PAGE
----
Previous publications describe house officers (HOs) as unaware of their ineffective teaching skills.
The aim of this study was to evaluate the role of teaching seniority in the comparison of teaching skills between HOs and faculty.
Materials and methods
Ten HOs (F: n=4, M: n=6, age: 35.1±6.8 years) and nine faculty (F: n=3, M: n=6, age: 41.4±4.9 years) who actively teach undergraduate emergency medicine were immediately evaluated at the end of the course by their students using the questionnaire SFDP26. The questionnaire consists of one item on ‘overall teaching effectiveness’ (OTE) (1=very poor to 5=excellent) and 25 items measured on a five-point Likert scale (1–5=strongly disagree to strongly agree) divided into seven subscales: 1, ‘establishing the learning climate’ (LC); 2, ‘control of session’ (CS); 3, ‘communication of goals’ (CG); 4, ‘facilitating understanding and retention’ (UR); 5, ‘evaluation’ (E); 6, ‘feedback’ (FB) and 7, ‘promoting self-directed learning’ (SL). The sample included 173 medical students in their third year of training who were randomly assigned to the instructors. A Mann–Whitney U-test was used to calculate group-related differences (resident vs. teaching faculty). For significant differences, effect size was calculated (r=Z/√N).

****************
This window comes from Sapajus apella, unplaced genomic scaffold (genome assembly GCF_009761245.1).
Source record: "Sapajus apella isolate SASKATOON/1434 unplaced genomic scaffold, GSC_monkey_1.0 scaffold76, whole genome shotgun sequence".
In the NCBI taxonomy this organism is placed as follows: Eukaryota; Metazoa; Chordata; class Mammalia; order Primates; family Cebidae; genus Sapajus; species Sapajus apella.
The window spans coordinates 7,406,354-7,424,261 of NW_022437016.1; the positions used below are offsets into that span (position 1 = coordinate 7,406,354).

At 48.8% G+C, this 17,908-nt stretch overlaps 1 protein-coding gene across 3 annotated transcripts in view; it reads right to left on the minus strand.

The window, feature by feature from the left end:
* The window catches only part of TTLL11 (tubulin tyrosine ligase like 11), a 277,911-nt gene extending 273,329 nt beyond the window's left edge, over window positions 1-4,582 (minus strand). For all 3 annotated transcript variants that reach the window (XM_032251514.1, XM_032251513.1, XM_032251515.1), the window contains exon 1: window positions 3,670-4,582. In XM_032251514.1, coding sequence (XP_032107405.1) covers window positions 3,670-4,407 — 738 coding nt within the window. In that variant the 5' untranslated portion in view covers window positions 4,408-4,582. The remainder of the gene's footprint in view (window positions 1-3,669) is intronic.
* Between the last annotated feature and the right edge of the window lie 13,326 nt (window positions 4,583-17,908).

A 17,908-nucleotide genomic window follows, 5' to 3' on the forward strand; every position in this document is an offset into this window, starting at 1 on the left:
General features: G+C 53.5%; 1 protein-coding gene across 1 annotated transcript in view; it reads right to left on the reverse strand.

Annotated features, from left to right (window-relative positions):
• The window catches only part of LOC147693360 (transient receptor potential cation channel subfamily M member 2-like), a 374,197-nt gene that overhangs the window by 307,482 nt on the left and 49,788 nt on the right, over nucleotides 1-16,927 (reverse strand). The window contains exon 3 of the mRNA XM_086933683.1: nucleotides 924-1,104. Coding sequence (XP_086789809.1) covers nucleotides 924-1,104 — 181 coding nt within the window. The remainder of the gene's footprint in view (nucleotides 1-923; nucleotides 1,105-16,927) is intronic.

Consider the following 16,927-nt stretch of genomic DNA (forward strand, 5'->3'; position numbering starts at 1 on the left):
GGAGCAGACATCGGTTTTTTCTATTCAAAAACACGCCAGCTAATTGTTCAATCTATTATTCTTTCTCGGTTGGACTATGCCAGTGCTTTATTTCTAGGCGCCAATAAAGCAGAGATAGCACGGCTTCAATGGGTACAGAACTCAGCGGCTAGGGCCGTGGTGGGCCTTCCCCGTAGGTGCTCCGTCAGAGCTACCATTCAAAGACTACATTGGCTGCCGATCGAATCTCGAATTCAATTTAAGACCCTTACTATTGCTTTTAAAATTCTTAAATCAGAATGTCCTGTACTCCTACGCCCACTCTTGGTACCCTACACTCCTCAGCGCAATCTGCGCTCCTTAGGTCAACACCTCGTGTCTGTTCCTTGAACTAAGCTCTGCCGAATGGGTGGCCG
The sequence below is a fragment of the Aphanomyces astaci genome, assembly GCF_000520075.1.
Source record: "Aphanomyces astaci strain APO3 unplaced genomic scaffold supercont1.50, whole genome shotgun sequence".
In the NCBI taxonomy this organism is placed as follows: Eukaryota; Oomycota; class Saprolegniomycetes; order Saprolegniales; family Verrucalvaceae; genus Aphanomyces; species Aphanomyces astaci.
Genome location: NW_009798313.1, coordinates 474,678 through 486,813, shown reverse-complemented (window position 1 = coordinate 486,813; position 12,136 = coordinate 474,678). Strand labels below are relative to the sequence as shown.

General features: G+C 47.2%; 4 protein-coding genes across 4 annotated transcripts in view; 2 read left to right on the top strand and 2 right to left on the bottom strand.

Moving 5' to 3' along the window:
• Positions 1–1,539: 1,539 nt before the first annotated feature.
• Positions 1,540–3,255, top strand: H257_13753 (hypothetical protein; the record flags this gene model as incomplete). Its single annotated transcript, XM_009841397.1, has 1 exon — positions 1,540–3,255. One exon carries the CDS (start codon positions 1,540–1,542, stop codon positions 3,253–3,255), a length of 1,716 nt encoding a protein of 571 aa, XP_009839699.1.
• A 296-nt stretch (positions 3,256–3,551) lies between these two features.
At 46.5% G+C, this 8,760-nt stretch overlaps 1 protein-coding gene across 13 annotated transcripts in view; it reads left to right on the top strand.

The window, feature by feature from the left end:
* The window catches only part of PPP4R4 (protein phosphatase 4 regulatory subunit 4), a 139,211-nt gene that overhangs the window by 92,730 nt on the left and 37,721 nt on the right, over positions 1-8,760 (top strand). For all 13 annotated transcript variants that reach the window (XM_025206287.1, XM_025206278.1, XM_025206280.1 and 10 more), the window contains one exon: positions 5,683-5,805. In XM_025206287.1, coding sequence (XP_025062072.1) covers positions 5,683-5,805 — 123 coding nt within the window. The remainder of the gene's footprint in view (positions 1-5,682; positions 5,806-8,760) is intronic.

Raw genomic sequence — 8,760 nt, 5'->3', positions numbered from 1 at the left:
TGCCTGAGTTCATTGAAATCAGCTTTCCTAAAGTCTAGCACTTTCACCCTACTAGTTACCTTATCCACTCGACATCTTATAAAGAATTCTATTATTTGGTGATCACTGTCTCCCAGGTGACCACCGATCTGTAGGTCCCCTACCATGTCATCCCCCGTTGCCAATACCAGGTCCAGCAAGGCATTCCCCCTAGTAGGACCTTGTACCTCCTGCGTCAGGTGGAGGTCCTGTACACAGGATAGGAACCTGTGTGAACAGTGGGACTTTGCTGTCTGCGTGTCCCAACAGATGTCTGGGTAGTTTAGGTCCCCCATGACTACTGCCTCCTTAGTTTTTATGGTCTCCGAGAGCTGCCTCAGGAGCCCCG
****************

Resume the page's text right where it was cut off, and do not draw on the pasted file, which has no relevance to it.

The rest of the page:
No sex-related differences were found. Significantly better ratings for HOs were found in subscales: 1, ‘LC’ (P=0.001; r=0.20); 2, ‘CS’ (P=0.037; r=0.15); 5, ‘E’ (P=0.007; r=0.20); 6, ‘FB’ (P=0.001; r=0.23); 7, ‘SL’ (P=0.004; r=0.24) and ‘OTE’ (P=0.027; r=0.26).
From a learner’s perspective, the quality of teaching provided by HOs was rated at least similar and mostly better overall than that provided by faculty. These findings contradict results from previous studies on the quality of HO teaching and therefore warrant further assessment.